Archive for September 2, 2010

Thursday, September 2, 2010

Apple’s Trouble With TV

John Siracusa:

Any living room “solution” that doesn’t offer a way to view that hot serial drama on the night it airs or a favorite soap opera or that obscure cooking reality show your dad is obsessed with will never be a comprehensive solution. Instead, it just adds to the giant mess hanging off the back of the TV: another expense, another device, another remote, another headache.

There’s far too little content compared with cable/satellite or Netflix, and the video quality is 720p, and then only nominally. None of this is necessarily Apple’s fault, but it’s Apple TV’s problem. I think they’re on the right track with streaming rentals, though. I never wanted to “buy” large DRM-encoded files and then worry about backing them up and syncing them.

iTunes 10

To restore the stoplight buttons to their rightful horizontal orientation (via Mike Ash):

defaults write full-window -int -1

Garrett Murray:

A year ago, I compared the then-brand-new iTunes 9 against its predecessor. New year, new version of iTunes, so here’s an updated comparison. It’s amazing to see just how much visual tweaking Apple does with each new major version of the application.

He’s got a nice rollover comparison. I prefer the tighter vertical spacing and the color icons, although I like the move to making some of them more symbolic.

Shawn Blanc has screenshots of the new capacity indicator, now reflection-free.

It’s nice to see the funny tabs gone from the iPhone screen. The new recessed tabs are at least consistent with the iTunes Store, if not other Mac applications.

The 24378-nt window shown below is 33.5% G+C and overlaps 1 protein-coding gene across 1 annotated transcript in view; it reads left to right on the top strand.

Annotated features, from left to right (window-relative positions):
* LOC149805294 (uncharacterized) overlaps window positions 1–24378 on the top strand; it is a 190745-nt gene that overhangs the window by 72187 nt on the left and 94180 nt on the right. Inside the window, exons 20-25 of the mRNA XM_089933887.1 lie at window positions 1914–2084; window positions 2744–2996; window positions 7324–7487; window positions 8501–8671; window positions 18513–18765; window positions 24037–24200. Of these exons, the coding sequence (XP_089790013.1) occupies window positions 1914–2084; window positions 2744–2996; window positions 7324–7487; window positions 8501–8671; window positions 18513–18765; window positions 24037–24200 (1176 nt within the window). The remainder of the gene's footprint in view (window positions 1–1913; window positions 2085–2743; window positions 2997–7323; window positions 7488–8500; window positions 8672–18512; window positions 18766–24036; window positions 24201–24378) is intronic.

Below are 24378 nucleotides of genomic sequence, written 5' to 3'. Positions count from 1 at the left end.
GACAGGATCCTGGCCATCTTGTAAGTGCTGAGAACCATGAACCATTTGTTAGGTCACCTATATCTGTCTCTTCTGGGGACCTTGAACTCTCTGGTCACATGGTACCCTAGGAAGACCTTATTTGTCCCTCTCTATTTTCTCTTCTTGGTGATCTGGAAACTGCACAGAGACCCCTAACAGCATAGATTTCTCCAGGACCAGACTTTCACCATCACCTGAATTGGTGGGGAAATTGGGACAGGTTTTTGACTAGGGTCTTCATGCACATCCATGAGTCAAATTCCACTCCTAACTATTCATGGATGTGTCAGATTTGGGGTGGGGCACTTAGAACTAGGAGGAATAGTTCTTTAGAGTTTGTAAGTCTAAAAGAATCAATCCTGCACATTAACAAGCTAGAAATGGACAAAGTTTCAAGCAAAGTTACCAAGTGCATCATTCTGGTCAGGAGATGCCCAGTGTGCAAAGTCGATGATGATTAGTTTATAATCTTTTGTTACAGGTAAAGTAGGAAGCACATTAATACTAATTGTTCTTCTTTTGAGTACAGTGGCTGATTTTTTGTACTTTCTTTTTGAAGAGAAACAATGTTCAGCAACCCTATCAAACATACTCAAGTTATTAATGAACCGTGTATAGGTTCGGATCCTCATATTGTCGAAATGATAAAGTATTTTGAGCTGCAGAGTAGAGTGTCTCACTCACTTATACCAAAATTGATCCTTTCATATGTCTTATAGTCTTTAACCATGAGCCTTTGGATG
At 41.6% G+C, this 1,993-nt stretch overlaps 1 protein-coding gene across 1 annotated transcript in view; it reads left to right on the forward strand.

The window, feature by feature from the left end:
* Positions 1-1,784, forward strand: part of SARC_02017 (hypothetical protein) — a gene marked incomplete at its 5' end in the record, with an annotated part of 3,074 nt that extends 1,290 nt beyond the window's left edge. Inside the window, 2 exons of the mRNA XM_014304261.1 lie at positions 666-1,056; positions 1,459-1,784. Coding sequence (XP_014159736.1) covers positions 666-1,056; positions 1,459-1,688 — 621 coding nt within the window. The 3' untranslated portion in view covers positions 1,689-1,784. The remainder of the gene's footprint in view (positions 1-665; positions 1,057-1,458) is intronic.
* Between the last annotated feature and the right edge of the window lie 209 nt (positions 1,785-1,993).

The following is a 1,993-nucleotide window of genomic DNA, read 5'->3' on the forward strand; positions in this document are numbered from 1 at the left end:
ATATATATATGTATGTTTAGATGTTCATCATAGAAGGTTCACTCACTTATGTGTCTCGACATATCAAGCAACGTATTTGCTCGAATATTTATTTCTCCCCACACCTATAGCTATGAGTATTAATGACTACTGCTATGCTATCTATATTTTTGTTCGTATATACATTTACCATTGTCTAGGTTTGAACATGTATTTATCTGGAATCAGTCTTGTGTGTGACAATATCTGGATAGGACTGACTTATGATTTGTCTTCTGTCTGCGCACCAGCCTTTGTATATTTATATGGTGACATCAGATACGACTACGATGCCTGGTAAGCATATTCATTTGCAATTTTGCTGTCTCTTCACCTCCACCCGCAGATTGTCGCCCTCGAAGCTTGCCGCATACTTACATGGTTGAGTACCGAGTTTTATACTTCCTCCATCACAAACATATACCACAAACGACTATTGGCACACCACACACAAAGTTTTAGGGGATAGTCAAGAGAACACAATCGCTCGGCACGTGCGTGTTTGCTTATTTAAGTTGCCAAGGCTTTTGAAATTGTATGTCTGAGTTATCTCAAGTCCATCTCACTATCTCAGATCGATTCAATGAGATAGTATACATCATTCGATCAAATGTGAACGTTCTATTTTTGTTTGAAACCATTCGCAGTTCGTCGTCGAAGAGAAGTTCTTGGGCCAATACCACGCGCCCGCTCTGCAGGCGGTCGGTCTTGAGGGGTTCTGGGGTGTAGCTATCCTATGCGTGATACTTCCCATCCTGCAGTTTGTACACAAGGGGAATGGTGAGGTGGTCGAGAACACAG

Jesper has some interesting comments:

It looks like the balance of power continues tipping. Info.plist now enlists an NSPrincipalClass, ITNSApplication, meaning that it uses the Cocoa startup path. (Very curiously, I can’t find that class by dumping iTunes.) Still chock full of Carbon, but it seems they’re going to do this over several versions.

I’m also following the MacInTouch reader report.

Update (2010-09-06): Pierre Igot:

While iTunes is indeed not a document-based application, it is possible to have multiple windows open in iTunes. Just double-click on the icon of any playlist or even the iTunes Store in the source list on the left of the main window.…This will open what you double-clicked on in a separate window and, guess what, that window has a title bar, which makes the vertical window controls look even sillier and uglier, because they are not even tucked in the corner of the window any more…

ATPM 16.09

The September issue of ATPM is out: